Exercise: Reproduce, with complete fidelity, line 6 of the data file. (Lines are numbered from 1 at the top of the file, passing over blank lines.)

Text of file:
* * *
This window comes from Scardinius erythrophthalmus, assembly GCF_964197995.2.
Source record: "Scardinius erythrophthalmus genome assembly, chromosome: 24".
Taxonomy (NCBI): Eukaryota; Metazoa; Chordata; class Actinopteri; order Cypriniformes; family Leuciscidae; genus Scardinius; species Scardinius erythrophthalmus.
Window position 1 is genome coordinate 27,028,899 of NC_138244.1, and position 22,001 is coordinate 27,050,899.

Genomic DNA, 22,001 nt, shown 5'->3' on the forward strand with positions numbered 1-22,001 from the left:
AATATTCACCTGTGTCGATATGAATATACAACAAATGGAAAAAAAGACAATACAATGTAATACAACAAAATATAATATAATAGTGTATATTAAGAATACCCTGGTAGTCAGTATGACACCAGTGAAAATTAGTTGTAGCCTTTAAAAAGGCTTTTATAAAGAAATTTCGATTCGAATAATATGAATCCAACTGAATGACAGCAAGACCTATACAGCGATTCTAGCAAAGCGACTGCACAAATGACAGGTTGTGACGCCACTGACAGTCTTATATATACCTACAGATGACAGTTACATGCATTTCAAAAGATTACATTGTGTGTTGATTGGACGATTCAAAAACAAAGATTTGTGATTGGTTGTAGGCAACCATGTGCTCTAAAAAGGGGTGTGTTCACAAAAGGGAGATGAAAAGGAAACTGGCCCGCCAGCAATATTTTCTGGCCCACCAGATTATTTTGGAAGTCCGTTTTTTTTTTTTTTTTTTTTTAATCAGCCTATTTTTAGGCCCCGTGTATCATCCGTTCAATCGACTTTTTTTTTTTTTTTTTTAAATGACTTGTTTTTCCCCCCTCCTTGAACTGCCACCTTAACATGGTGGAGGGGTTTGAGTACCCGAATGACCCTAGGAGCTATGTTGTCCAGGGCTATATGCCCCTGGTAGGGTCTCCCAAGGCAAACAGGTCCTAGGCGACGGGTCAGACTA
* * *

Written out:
AATATTCACCTGTGTCGATATGAATATACAACAAATGGAAAAAAAGACAATACAATGTAATACAACAAAATATAATATAATAGTGTATATTAAGAATACCCTGGTAGTCAGTATGACACCAGTGAAAATTAGTTGTAGCCTTTAAAAAGGCTTTTATAAAGAAATTTCGATTCGAATAATATGAATCCAACTGAATGACAGCAAGACCTATACAGCGATTCTAGCAAAGCGACTGCACAAATGACAGGTTGTGACGCCACTGACAGTCTTATATATACCTACAGATGACAGTTACATGCATTTCAAAAGATTACATTGTGTGTTGATTGGACGATTCAAAAACAAAGATTTGTGATTGGTTGTAGGCAACCATGTGCTCTAAAAAGGGGTGTGTTCACAAAAGGGAGATGAAAAGGAAACTGGCCCGCCAGCAATATTTTCTGGCCCACCAGATTATTTTGGAAGTCCGTTTTTTTTTTTTTTTTTTTTTAATCAGCCTATTTTTAGGCCCCGTGTATCATCCGTTCAATCGACTTTTTTTTTTTTTTTTTTAAATGACTTGTTTTTCCCCCCTCCTTGAACTGCCACCTTAACATGGTGGAGGGGTTTGAGTACCCGAATGACCCTAGGAGCTATGTTGTCCAGGGCTATATGCCCCTGGTAGGGTCTCCCAAGGCAAACAGGTCCTAGGCGACGGGTCAGACTA